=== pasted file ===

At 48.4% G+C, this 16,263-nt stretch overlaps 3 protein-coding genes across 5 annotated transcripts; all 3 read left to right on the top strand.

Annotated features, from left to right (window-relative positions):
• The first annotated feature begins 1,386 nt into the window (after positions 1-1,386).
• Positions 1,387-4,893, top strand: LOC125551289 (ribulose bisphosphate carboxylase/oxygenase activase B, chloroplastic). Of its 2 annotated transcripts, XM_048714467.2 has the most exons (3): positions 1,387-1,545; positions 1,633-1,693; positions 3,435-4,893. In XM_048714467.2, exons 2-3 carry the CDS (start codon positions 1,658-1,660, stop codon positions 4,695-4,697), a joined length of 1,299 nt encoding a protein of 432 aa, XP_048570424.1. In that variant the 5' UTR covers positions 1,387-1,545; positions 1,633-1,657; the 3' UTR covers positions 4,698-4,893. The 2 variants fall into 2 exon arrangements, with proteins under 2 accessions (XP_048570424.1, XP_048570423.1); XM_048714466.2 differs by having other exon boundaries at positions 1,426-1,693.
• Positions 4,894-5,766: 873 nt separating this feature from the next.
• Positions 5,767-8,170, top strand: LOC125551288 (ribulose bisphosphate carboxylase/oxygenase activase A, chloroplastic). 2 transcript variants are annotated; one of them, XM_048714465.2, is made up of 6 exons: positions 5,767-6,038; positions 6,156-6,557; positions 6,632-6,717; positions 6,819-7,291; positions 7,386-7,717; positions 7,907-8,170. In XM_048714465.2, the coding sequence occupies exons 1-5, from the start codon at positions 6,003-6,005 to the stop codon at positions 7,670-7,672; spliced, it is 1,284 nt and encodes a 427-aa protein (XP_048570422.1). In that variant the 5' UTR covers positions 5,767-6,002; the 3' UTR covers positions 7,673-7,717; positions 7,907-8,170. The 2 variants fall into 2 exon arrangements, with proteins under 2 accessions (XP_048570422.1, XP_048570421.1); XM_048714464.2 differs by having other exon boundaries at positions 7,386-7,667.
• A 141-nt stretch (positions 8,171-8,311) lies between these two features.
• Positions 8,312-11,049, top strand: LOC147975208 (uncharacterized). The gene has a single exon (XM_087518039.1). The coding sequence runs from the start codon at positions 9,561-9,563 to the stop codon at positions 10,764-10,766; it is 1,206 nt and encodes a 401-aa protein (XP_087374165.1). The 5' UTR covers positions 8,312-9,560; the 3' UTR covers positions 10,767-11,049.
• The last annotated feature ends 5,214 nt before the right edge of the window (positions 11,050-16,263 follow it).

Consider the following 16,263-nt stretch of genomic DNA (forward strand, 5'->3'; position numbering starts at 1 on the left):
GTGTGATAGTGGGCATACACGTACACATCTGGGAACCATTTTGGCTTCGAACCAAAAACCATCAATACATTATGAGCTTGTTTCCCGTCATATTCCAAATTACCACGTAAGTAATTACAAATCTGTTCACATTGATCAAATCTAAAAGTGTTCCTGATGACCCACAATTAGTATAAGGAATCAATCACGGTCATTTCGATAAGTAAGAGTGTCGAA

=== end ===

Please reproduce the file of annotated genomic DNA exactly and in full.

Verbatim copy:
At 48.4% G+C, this 16,263-nt stretch overlaps 3 protein-coding genes across 5 annotated transcripts; all 3 read left to right on the top strand.

Annotated features, from left to right (window-relative positions):
• The first annotated feature begins 1,386 nt into the window (after positions 1-1,386).
• Positions 1,387-4,893, top strand: LOC125551289 (ribulose bisphosphate carboxylase/oxygenase activase B, chloroplastic). Of its 2 annotated transcripts, XM_048714467.2 has the most exons (3): positions 1,387-1,545; positions 1,633-1,693; positions 3,435-4,893. In XM_048714467.2, exons 2-3 carry the CDS (start codon positions 1,658-1,660, stop codon positions 4,695-4,697), a joined length of 1,299 nt encoding a protein of 432 aa, XP_048570424.1. In that variant the 5' UTR covers positions 1,387-1,545; positions 1,633-1,657; the 3' UTR covers positions 4,698-4,893. The 2 variants fall into 2 exon arrangements, with proteins under 2 accessions (XP_048570424.1, XP_048570423.1); XM_048714466.2 differs by having other exon boundaries at positions 1,426-1,693.
• Positions 4,894-5,766: 873 nt separating this feature from the next.
• Positions 5,767-8,170, top strand: LOC125551288 (ribulose bisphosphate carboxylase/oxygenase activase A, chloroplastic). 2 transcript variants are annotated; one of them, XM_048714465.2, is made up of 6 exons: positions 5,767-6,038; positions 6,156-6,557; positions 6,632-6,717; positions 6,819-7,291; positions 7,386-7,717; positions 7,907-8,170. In XM_048714465.2, the coding sequence occupies exons 1-5, from the start codon at positions 6,003-6,005 to the stop codon at positions 7,670-7,672; spliced, it is 1,284 nt and encodes a 427-aa protein (XP_048570422.1). In that variant the 5' UTR covers positions 5,767-6,002; the 3' UTR covers positions 7,673-7,717; positions 7,907-8,170. The 2 variants fall into 2 exon arrangements, with proteins under 2 accessions (XP_048570422.1, XP_048570421.1); XM_048714464.2 differs by having other exon boundaries at positions 7,386-7,667.
• A 141-nt stretch (positions 8,171-8,311) lies between these two features.
• Positions 8,312-11,049, top strand: LOC147975208 (uncharacterized). The gene has a single exon (XM_087518039.1). The coding sequence runs from the start codon at positions 9,561-9,563 to the stop codon at positions 10,764-10,766; it is 1,206 nt and encodes a 401-aa protein (XP_087374165.1). The 5' UTR covers positions 8,312-9,560; the 3' UTR covers positions 10,767-11,049.
• The last annotated feature ends 5,214 nt before the right edge of the window (positions 11,050-16,263 follow it).

Consider the following 16,263-nt stretch of genomic DNA (forward strand, 5'->3'; position numbering starts at 1 on the left):
GTGTGATAGTGGGCATACACGTACACATCTGGGAACCATTTTGGCTTCGAACCAAAAACCATCAATACATTATGAGCTTGTTTCCCGTCATATTCCAAATTACCACGTAAGTAATTACAAATCTGTTCACATTGATCAAATCTAAAAGTGTTCCTGATGACCCACAATTAGTATAAGGAATCAATCACGGTCATTTCGATAAGTAAGAGTGTCGAA